Soon Truesdale became besieged with other reports of a Lizard Man terrorizing the area around Scape Ore swamp. Construction worker George Hollomon Jr. reported seeing a beast that matched Davis's description of the creature near the Scape Ore Swamp Bridge while collecting water from an artisan well. The creature rounded on Hollomon causing him to flee the scene. Again Hollomon passed a lie detector test, and his brother claims Hollomon was genuinely disturbed by the event for months after. Later a young couple by the names of Brian Edward and Michelle Nunnery were interviewed by officers after they claimed to have nearly hit "some big animal on two legs" while driving down Cedar Creek "Gum Springs" Road.

And then a hoaxer came out of the woodwork.

Meet Kenneth Orr, an airman stationed at Shaw Air Force Base. Orr went to the police and claimed that he encountered the Lizard Man on Highway 15. Being a conscientious lover of nature, Orr promptly shot and wounded the Lizard Man , providing blood and scales as evidence.

Sadly the story was untrue, Orr recanted it two days later and was charged with filing a false police report. For many locals this one incident explained the events of that summer, the stories of a "Lizard Man" were nothing more than the work of a prank loving Air Force Sergeant.

But then that wouldn't explain what happened to Colonel Robert Cooper of the Army Corps of Engineers. On his way back home from a wedding rehearsal during the early 90's Colonel Cooper spotted what he described as a half-man half-dinosaur running alongside his car while driving past Scape Ore swamp. Cooper decided against placing a formal report on file due to the fact that it would not be kept private. Which is understandable. On the verge of promotion to General, Cooper probably felt that going around saying "I done seen a Dino-Man!" wouldn't help his career much.

Indeed seeing as Orr claimed to have nothing to do with the initial sightings and insisted that his one hoax was the fake scales and blood, it also wouldn't explain the footprints found by Truesdale in the swamp area while investigating the claims of Davis and others. The prints had three toes, and measured 14 inches long by 7 inches wide. Truesdale took them to various Wildlife experts who's opinions divided between "fake" and "real, but I don't know what the hell it is".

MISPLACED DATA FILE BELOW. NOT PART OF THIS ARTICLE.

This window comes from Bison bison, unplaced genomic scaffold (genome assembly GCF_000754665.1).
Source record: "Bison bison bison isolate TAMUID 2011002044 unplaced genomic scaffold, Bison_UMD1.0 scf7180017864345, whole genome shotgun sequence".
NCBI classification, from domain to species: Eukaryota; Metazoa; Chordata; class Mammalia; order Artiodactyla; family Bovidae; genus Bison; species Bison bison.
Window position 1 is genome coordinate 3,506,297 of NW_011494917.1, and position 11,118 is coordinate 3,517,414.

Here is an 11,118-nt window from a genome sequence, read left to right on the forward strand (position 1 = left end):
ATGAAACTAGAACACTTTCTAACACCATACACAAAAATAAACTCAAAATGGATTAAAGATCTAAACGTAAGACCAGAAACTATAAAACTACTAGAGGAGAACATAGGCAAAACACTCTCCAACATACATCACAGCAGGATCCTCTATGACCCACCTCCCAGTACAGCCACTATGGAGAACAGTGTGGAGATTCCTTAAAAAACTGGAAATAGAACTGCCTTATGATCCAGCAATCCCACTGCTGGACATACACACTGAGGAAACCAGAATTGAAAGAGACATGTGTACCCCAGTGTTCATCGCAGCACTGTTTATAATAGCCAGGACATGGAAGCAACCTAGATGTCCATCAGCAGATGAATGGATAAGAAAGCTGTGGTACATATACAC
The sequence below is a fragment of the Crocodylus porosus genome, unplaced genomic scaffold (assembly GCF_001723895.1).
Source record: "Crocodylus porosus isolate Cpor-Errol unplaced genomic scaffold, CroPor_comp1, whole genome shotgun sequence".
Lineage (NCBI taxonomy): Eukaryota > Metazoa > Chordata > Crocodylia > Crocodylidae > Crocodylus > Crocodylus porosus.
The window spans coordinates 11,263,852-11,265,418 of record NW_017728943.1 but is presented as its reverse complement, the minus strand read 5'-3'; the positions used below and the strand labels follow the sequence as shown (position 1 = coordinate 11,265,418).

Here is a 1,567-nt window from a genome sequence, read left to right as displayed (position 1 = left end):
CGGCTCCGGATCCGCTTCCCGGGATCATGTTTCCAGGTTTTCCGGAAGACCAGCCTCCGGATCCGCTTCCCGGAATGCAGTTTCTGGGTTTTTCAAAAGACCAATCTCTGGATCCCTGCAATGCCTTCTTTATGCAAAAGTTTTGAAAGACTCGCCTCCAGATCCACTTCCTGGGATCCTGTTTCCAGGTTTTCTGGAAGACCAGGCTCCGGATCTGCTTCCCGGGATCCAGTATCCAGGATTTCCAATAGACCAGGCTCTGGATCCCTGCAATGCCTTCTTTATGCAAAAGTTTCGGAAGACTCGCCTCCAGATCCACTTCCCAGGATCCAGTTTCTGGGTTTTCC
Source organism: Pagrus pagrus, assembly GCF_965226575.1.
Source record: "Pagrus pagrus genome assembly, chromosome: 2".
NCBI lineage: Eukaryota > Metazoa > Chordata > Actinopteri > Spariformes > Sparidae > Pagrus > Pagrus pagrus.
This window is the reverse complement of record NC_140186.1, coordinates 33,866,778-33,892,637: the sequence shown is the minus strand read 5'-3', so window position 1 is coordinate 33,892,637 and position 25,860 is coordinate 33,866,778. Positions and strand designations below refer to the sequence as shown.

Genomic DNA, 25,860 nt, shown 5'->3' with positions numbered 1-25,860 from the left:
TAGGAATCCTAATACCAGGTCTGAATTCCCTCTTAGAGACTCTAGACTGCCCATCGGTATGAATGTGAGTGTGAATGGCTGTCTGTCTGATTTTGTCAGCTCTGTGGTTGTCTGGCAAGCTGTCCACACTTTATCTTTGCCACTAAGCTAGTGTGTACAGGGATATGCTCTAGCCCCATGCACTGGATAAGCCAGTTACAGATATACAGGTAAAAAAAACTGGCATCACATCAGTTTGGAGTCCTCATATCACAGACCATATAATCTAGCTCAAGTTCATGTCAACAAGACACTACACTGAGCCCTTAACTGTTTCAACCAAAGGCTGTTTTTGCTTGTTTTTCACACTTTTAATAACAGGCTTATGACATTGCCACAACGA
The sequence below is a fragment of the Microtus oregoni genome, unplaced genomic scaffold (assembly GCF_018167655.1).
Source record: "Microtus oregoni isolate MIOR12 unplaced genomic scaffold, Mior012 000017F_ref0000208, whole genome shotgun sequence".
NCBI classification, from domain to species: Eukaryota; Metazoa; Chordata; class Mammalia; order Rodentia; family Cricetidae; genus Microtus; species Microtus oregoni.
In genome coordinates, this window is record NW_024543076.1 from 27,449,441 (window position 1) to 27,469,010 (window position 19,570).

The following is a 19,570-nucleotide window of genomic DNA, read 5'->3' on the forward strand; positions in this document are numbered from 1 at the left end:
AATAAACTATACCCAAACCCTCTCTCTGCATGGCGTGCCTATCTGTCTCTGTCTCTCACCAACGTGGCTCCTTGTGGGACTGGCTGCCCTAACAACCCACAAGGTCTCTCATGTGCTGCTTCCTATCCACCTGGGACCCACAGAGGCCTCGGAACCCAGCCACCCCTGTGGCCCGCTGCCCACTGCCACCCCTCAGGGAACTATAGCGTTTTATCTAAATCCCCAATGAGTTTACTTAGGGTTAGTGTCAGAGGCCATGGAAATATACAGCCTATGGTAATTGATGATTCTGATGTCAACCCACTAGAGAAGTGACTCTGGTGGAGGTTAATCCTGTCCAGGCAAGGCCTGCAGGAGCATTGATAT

So here we have the Lizard Man of Scape Ore Swamp. An undiscovered monster? Or a hoax? Well the truth is there's something about this tale that intrigues me, and while hard evidence is thin on the ground I'm not so sure it can be dismissed quite out of hand. And, honestly, I'm not even sure why I feel that way. There's just something about it, how the descriptions match, how the reports are from reliable people, how sightings continue to trickle in to this day, the negative lie detector tests, etc. I don't know, it just sounds more "genuine" than a lot of "weird beastie" stories.

And maybe, just maybe, there's a honest-to-goodness real life Curt Connors out there somewhere.


Scumbag Sam said...

I just did my first official 'what did you think of this blog' thing... I voted 'good' - teehee... just thought I would share and share alike!

I know what you mean about people thinking comic books = the beano, or, although brilliant - where's wally... there are some amazing ones out there. I aint a comic book *geek* (although I wish I was), but I am a concept/ graphic artist *geek*. I wish I had the imagination and the talent that the guys who make these things have! People who think comics/ graphic novels aren't cool are cottonheaded ninnymongers!

Naveed said...

Man, a real version of Curt Connors would be awesome. Heck even just a lizard man would be awesome. I wonder where exactly they would come from...

Anyways, I've gotten that feeling about a paranormal critter or two being real as well. One of those gut feelings that says "there is something to this" as opposed to "to good to be true."

Awesome post as always and I'm looking forward to the podcast. Oh, and thanks for the plug!